David Warner replaced Shane Watson at the top of the order. A solid gold pony, a woman wearing a Punisher costume could have just as easily replaced him or Hank Williams singing ‘Your Cheatin’ Heart’. Australia are in deep panic mode this Ashes. They have created a situation where nothing could surprise. They’re gambling with Test wins and players’ careers by keeping their team on random.
There was logic to sending Warner in to open the batting in this situation. Australia needed quick runs. Warner opens the batting in T20 and limited-overs cricket for Australia. But so does Watson.
Chris Rogers doesn’t open for either of those sides. He never will. Rogers doesn’t even play in the Big Bash that often. In the entire history of the Big Bash, he has played eight matches. So why was Rogers still opening and Watson was not? Someone on Twitter suggested it was because Rogers was a better runner between wickets than Watson. It was a ludicrous suggestion, except that, it made as much sense as anything.
You could suggest form. Rogers was stroking the ball around the field with glee and pomp in the first innings. Watson sat on his bat like it was a prop for much of his innings. But Watson is Watson, and an out of form Watson could have sprung to life with a bit of freedom and a chance to dominate. This could have brought him back to form, back to life. His chance to be the Shane Watson he should be. Instead he watched Rogers make 12 off 23 balls, and then Usman Khawaja come out to bat ahead of him. Of the top four, Watson would end with the top strike rate.
Australia are still in a good position to win this Test. They also had plenty of chances to win the first. They are not as bad as Lord’s showed, nor as good as their ninth-wicket partnerships suggested. With a few more flukey runs they win the first Test, and they are one England collapse away from winning this one. This against a team that out does them in almost every single important thing.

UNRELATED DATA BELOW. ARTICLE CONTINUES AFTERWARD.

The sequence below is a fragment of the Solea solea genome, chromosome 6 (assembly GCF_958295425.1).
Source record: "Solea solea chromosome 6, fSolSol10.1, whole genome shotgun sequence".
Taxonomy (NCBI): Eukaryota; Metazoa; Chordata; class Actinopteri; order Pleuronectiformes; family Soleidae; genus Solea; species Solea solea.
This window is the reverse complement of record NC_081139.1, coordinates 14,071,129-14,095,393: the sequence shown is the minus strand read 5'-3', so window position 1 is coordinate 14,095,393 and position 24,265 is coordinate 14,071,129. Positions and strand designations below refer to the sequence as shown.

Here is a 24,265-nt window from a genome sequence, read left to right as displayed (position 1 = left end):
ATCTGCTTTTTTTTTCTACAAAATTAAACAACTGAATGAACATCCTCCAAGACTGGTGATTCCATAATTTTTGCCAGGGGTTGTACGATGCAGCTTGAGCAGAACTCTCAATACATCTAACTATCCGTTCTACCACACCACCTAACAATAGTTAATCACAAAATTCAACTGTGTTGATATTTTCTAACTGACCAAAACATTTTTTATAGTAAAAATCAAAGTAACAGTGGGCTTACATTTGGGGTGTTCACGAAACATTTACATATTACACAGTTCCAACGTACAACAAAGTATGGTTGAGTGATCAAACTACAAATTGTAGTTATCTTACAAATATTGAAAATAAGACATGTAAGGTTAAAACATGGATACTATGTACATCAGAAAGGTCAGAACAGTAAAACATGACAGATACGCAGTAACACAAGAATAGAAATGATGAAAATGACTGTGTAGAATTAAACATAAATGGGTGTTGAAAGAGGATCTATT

They have flaws and weakness in their team. But many teams do. What they have mostly is a completely random and unexplainable way of making decisions. Perhaps some of this isn’t their fault. A coach got dropped on them a few minutes before the first Test. One who had a very different way of looking at cricket from the previous coach, and was a completely different personality. Had Australia decided to allow all coaching decisions to be made via a sponsor’s app (not out of the question), it would have only slightly made things more complicated.
It started with Steven Smith being picked from outside the squad for the first Test. All the selectors saw Smith bat in India; if they had wanted him to play, they would have picked him for the squad. It was the new management that wanted him to play. But once he had batted at Trent Bridge, the thought that he wasn’t even in the squad to begin with was an obvious error.
Ashton Agar was picked out of the squad too, and also out of the ether. There is no doubt that part of the reason that Agar was picked was because of his batting. But he batted at No. 11. It turned out he batted at No. 11 like a magic pixie dream girl. But why bring in someone to solidify your batting, and bat him at 11? And why drop your senior bowler after taking nine wickets. And why pick a 19-year-old over him?